British Columbia's church attendance rate is lower than Canada's, and Vancouver's is lower still. Yet vibrant things are happening in the city.
I’ve appreciated the Christian Century since a fellow divinity student put a copy in my hand. As I step down as editor-publisher, I’m aware more than ever of the need for a steady voice thinking critically and faithfully.
Any attempt to counter Donald Trump's appeal needs to address the fundamental economic realities behind that appeal.
One Sunday, I invited people to talk to us pastors about whatever troubled them. So after the service, I had no one to blame but myself.
The night Rebecca and Luke Sumner met, they discussed church planting. They ended up planting a church together.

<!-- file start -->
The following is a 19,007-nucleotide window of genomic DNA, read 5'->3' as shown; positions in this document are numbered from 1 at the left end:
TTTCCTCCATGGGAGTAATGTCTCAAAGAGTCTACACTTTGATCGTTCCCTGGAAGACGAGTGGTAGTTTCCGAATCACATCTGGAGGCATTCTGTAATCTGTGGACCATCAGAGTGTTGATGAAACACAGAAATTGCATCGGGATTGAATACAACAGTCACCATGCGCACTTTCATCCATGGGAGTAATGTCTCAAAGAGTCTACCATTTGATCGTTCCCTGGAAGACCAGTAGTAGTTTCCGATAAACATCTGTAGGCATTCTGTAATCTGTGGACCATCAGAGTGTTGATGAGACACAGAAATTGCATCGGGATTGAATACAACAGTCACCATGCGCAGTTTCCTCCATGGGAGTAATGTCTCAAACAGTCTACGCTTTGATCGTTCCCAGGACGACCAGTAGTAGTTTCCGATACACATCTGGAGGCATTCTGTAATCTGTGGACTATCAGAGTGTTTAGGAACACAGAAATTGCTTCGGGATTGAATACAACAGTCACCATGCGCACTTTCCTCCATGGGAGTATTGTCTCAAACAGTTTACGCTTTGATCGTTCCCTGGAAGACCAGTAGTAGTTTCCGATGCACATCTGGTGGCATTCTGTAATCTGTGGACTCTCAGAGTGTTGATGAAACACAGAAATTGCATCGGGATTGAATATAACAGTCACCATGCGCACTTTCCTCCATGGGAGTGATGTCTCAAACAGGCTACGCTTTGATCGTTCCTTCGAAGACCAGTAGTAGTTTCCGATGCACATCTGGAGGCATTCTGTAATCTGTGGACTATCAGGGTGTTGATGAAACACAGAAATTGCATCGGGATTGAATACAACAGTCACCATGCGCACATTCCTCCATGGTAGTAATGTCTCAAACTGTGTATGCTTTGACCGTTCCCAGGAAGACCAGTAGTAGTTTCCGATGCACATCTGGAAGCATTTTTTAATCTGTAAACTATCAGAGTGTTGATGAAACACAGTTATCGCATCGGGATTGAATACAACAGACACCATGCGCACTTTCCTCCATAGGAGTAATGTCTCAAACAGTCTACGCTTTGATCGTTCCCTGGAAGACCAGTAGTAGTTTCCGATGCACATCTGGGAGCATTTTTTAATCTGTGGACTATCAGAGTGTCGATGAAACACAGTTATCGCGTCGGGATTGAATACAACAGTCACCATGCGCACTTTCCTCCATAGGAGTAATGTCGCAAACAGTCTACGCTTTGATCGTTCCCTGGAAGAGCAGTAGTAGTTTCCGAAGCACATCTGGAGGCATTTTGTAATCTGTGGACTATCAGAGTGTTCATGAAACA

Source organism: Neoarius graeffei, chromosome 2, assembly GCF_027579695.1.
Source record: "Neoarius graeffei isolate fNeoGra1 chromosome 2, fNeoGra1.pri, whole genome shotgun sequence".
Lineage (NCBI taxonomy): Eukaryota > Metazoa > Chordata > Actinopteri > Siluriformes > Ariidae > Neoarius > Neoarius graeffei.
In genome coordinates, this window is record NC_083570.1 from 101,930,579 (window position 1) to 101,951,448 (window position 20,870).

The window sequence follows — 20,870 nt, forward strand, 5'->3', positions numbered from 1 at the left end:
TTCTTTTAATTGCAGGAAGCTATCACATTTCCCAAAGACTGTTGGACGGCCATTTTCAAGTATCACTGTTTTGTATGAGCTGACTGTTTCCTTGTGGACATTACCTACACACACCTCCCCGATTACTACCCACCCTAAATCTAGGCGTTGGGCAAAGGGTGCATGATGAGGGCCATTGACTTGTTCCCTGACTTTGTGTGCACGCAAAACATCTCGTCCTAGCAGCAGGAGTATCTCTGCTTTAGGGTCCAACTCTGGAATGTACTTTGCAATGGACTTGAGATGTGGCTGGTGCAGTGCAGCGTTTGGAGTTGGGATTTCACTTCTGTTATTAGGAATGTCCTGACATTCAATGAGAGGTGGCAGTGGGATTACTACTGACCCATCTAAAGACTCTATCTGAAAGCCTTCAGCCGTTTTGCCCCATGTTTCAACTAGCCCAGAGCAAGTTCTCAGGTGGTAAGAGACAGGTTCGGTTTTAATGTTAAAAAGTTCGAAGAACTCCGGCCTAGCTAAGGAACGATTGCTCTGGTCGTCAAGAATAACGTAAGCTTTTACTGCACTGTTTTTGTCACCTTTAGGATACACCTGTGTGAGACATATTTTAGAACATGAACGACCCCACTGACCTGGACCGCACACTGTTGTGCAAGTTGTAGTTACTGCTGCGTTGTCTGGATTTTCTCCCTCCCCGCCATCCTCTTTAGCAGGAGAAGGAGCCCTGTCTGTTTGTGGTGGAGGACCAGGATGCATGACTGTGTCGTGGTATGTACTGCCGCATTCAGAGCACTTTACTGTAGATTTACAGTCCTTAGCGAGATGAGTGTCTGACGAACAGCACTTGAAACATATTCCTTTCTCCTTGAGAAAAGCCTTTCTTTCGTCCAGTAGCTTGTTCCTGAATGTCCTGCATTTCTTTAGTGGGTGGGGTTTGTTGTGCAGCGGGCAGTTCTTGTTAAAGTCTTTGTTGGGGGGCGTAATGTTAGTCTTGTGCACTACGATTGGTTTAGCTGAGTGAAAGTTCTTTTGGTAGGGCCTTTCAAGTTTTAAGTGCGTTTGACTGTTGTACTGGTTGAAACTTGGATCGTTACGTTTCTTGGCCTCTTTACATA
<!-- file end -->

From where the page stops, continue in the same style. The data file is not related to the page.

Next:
Gortimer Gibbon's Life on Normal Street uses a combination of magic and realism that depicts real life far better than any other family television show I've seen.
From Paul’s letter, we can infer that the Corinthians tended toward the same bias from which many of us suffer: the belief that there is little collective wisdom in the church.
When our collective symbols and stories no longer make sense in our reality, we question who we are. After exile and liberation, the ancient Israelites were so devastated that images of overwhelming waters and fire speak to them.
Elizabeth Gandolfo's first book is not just an anthropology. Its more daring and abidingly important gift is a statement about God.
The media have been ablaze with stories of police brutality, campus rape, military conflict, and mass murder. Stan Goff insists on a single thread: masculinity.
What is forgiveness, and is it always possible? Are there times when it is unwise? Is it even feasible when someone refuses to repent? These are some of the questions James Voiss takes up in his astute analysis of forgiveness.
Todd Green addresses the challenge of Islamophobia in North America and Europe—and critiques the distortions that often appear in the media.